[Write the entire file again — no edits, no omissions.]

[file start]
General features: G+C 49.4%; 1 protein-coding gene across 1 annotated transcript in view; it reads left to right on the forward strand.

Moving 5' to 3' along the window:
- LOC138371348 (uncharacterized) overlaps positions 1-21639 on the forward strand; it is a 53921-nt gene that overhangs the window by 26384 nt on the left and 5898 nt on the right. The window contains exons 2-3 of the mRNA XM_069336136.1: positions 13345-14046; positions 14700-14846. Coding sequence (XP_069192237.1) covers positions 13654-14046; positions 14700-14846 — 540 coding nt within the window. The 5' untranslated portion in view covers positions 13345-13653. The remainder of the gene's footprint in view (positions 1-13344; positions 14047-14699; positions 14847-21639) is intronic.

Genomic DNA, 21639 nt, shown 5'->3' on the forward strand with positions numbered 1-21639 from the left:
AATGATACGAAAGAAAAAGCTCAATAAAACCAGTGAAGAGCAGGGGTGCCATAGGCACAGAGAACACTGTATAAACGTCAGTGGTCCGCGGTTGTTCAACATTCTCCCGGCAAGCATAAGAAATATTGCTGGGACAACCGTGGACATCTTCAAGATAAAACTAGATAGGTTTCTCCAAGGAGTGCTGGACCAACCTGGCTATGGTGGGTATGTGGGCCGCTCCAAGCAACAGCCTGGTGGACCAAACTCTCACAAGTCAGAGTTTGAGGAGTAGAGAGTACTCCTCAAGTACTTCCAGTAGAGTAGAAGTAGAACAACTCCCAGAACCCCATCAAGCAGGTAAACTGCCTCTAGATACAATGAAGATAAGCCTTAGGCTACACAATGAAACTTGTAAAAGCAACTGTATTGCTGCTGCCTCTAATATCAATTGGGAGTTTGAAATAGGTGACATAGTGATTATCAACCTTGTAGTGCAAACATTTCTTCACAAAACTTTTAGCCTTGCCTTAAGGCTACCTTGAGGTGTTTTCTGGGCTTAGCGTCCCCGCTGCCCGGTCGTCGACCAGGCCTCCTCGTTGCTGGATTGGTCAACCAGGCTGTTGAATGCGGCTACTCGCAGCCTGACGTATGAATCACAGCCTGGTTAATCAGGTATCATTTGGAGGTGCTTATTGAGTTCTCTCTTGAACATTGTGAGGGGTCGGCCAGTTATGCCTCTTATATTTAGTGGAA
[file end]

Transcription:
General features: G+C 49.4%; 1 protein-coding gene across 1 annotated transcript in view; it reads left to right on the forward strand.

Moving 5' to 3' along the window:
- LOC138371348 (uncharacterized) overlaps positions 1-21639 on the forward strand; it is a 53921-nt gene that overhangs the window by 26384 nt on the left and 5898 nt on the right. The window contains exons 2-3 of the mRNA XM_069336136.1: positions 13345-14046; positions 14700-14846. Coding sequence (XP_069192237.1) covers positions 13654-14046; positions 14700-14846 — 540 coding nt within the window. The 5' untranslated portion in view covers positions 13345-13653. The remainder of the gene's footprint in view (positions 1-13344; positions 14047-14699; positions 14847-21639) is intronic.

Genomic DNA, 21639 nt, shown 5'->3' on the forward strand with positions numbered 1-21639 from the left:
AATGATACGAAAGAAAAAGCTCAATAAAACCAGTGAAGAGCAGGGGTGCCATAGGCACAGAGAACACTGTATAAACGTCAGTGGTCCGCGGTTGTTCAACATTCTCCCGGCAAGCATAAGAAATATTGCTGGGACAACCGTGGACATCTTCAAGATAAAACTAGATAGGTTTCTCCAAGGAGTGCTGGACCAACCTGGCTATGGTGGGTATGTGGGCCGCTCCAAGCAACAGCCTGGTGGACCAAACTCTCACAAGTCAGAGTTTGAGGAGTAGAGAGTACTCCTCAAGTACTTCCAGTAGAGTAGAAGTAGAACAACTCCCAGAACCCCATCAAGCAGGTAAACTGCCTCTAGATACAATGAAGATAAGCCTTAGGCTACACAATGAAACTTGTAAAAGCAACTGTATTGCTGCTGCCTCTAATATCAATTGGGAGTTTGAAATAGGTGACATAGTGATTATCAACCTTGTAGTGCAAACATTTCTTCACAAAACTTTTAGCCTTGCCTTAAGGCTACCTTGAGGTGTTTTCTGGGCTTAGCGTCCCCGCTGCCCGGTCGTCGACCAGGCCTCCTCGTTGCTGGATTGGTCAACCAGGCTGTTGAATGCGGCTACTCGCAGCCTGACGTATGAATCACAGCCTGGTTAATCAGGTATCATTTGGAGGTGCTTATTGAGTTCTCTCTTGAACATTGTGAGGGGTCGGCCAGTTATGCCTCTTATATTTAGTGGAA